OK, we've moved on a bit from the era of the rotten borough. Now instead of a handful of rich landowners holding the balance of power, it's the selection committees in 100 seats, who choose the candidates to go before the 1.6% of our fellow citizens, who by accidents of social geography happen to cast the decisive votes.

Why? Because just like in the 1830s, the system works this way because it suits those in power.

But on May 5th, you have a once in a lifetime opportunity to change this system.
By voting in the electoral reform referendum. And saying YES.

The referendum offers us a choice, to change to a more proportional system called Alternative Vote (AV), or keep the current system, First Past The Post (FPTP).

Choosing AV would mean that instead of targeting the 100 'battleground' seats, the political parties will be forced to come up with better thought-out, more inclusive policies - ones that will appeal not just to their traditional supporters, but also to supporters of other parties, whose 2nd and 3rd preferences may prove crucial. AV means no more wasted votes - everyone's vote will count.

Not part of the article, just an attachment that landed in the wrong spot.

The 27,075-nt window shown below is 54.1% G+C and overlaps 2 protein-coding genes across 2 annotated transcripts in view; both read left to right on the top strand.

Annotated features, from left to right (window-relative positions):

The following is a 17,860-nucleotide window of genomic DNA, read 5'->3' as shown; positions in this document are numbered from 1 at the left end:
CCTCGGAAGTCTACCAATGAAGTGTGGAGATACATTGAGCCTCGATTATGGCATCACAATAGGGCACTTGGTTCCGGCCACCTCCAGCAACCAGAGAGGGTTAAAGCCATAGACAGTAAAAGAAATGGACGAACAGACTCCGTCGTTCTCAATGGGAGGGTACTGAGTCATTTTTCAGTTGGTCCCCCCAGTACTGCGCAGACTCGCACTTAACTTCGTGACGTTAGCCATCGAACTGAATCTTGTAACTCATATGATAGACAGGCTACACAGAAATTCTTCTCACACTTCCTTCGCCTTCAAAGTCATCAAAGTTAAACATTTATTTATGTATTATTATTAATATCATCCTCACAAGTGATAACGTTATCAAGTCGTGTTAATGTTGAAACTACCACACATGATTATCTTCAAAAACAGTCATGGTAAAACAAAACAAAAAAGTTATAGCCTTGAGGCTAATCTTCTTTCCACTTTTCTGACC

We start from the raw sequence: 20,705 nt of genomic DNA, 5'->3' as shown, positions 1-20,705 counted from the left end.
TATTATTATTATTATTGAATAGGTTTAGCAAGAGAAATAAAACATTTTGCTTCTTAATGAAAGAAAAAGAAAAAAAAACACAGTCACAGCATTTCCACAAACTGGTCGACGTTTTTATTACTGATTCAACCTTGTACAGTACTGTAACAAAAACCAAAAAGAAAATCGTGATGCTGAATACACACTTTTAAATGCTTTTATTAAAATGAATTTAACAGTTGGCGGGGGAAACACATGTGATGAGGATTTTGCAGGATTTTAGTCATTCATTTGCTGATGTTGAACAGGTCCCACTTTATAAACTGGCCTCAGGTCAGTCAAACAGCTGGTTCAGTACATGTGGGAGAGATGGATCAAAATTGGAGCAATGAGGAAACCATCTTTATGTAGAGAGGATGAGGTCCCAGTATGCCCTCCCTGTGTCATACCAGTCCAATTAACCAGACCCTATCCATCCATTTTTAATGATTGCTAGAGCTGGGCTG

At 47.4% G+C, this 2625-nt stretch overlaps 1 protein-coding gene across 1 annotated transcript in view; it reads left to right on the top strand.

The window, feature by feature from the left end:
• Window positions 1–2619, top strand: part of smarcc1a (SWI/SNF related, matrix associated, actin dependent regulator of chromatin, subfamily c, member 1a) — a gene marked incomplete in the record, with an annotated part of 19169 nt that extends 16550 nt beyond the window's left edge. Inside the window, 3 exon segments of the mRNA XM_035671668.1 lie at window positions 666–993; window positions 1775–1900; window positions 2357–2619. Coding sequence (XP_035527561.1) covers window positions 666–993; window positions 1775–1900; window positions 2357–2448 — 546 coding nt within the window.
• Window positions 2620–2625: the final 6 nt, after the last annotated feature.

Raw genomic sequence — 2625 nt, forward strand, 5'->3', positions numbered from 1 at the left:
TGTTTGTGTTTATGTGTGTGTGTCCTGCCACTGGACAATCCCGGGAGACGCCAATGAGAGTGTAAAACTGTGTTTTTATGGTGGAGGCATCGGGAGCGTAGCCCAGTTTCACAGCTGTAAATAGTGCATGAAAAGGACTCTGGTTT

Or we could stick with the idealogical headcount encouraged by FPTP, which forces everyone to decide which tribe they want to belong to every 5 years. In many parts of the country, only one party has EVER been elected. But is that really democracy? No wonder so many of us are disenchanted with politics. Disagree, and depending on where you live, your voice just won't be heard.